A person who collects and sells rags.

‘His father still works as a ragpicker, pushing his handcart around the city streets, collecting scraps of discarded cloth that he sells to a contractor.’

Oxford Dictionary

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The Environmental Disaster that is Fuelled by Used Clothes and Fast Fashion | Foreign Correspondent

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In première gegaan op 12 aug. 2021

The dark side of the world’s fashion addiction. Many of our old clothes, donated
to charities, end up in rotting textile mountains in West Africa. This is a story
about how our waste is creating an environmental disaster.

Have you ever thought about what happens to your old clothes after you drop them off at the
op shop? It might be time to start, because these goodwill gestures are helping to fuel an environmental catastrophe on the other side of the world.

When charities in Australia can’t sell donated clothing, tonnes of it ends up being exported to
countries like Ghana, in West Africa. Ship after ship docks every week with bales from Europe,
the US, China and Australia.

They call them ‘Dead White Man’s Clothes’. Once they arrive in Ghana, they’re taken to the
bustling Kantamanto markets in the capital Accra and from here, they make their way to
villages and towns across the country.

The industry provides jobs for thousands of people, like Asare Asamoah, a successful importer.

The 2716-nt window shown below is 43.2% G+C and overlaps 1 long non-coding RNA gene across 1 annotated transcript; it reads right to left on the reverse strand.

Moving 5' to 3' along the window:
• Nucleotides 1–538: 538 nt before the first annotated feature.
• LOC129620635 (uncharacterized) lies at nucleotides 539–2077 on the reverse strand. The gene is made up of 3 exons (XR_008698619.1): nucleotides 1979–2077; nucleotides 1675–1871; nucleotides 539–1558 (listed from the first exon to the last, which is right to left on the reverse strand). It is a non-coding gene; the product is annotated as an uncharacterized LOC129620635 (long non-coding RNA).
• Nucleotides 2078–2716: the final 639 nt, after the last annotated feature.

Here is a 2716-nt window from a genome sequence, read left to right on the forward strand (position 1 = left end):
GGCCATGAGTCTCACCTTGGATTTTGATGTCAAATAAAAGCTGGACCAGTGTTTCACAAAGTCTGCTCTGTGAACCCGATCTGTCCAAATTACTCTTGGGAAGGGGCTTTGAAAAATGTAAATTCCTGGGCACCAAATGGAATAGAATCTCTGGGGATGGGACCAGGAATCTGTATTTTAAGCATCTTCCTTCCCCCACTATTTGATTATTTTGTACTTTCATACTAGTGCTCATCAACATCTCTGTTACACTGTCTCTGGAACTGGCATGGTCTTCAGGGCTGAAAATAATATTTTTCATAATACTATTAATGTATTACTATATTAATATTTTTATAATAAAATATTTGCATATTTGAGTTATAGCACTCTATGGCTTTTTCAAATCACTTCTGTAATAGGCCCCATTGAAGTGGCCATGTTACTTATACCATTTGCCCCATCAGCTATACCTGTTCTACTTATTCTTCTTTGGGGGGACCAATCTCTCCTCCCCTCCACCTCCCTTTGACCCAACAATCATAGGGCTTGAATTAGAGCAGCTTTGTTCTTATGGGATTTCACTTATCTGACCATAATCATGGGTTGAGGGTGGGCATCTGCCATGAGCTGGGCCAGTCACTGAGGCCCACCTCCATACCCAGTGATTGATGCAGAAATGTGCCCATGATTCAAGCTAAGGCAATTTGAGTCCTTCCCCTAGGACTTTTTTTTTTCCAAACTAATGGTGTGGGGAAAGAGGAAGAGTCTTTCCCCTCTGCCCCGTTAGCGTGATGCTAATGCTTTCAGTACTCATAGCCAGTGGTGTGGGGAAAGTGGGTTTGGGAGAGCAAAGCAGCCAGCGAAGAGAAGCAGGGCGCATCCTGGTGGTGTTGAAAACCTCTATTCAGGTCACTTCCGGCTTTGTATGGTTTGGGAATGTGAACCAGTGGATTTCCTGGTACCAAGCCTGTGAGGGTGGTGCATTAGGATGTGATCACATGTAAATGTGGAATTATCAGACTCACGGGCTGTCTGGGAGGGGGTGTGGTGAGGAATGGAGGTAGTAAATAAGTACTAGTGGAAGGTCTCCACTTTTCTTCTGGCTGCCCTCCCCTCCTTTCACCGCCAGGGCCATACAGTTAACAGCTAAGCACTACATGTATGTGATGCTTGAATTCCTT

He brings in clothes, mainly from the United Kingdom, and if they’re good quality, he can make
a decent living.

But it’s risky business. He has to pay upfront for a bale and never knows whether it’s trash or
treasure. With cheap, fast fashion flooding the world, the quality of the clothes arriving in
Ghana is getting worse and worse.

‘Sometimes you’ve gone and bought something, then you don’t get what you want’, says
Asamoah. ‘Then you lose your money.”

And there’s a dark side to this industry.

Correspondent Linton Besser travels to Ghana to uncover the dirty secret behind the world’s
fashion addiction.

While 60 per cent of imported fashion items are reused and resold, 40 per cent are rubbish,
creating an environmental catastrophe for this poor nation.

With the main dumpsite for textile waste now full, unregulated dumpsites ring the city. These
fetid clothes mountains are often set on fire, filling the skies with acrid smoke.

‘It is totally a disservice to us in this part of the world because we have become sort of the
dumping ground for the textile waste that is produced from Europe, from the Americas”, says
Accra’s waste manager, Solomon Noi.

Emmanuel Ajaab imports used clothes from Australia but he despairs at the poor quality of the
clothes that arrive. From a bale of about 200 garments, he finds only seven he can resell at a
good price.

“In Europe and UK and Australia, America, they think Africa here, sorry to say, we are not like a
human being”, he tells Foreign Correspondent.

The dumped textiles also get swept up in the monsoonal rains and end up choking the city’s
waterways and beaches, posing a danger to fishermen and aquatic life. Liz Ricketts, who runs
an NGO campaigning for awareness of Ghana’s textile waste crisis, lays the blame at the feet
of international fashion houses.

“Waste is a part of the business model of fashion. A lot of brands overproduce by up to 40 per
cent”, says Ricketts.

Noi begs the people who donate their clothes to think twice about where they end up.

“If they come here, like you’ve come, and you see the practicality for yourself, then they will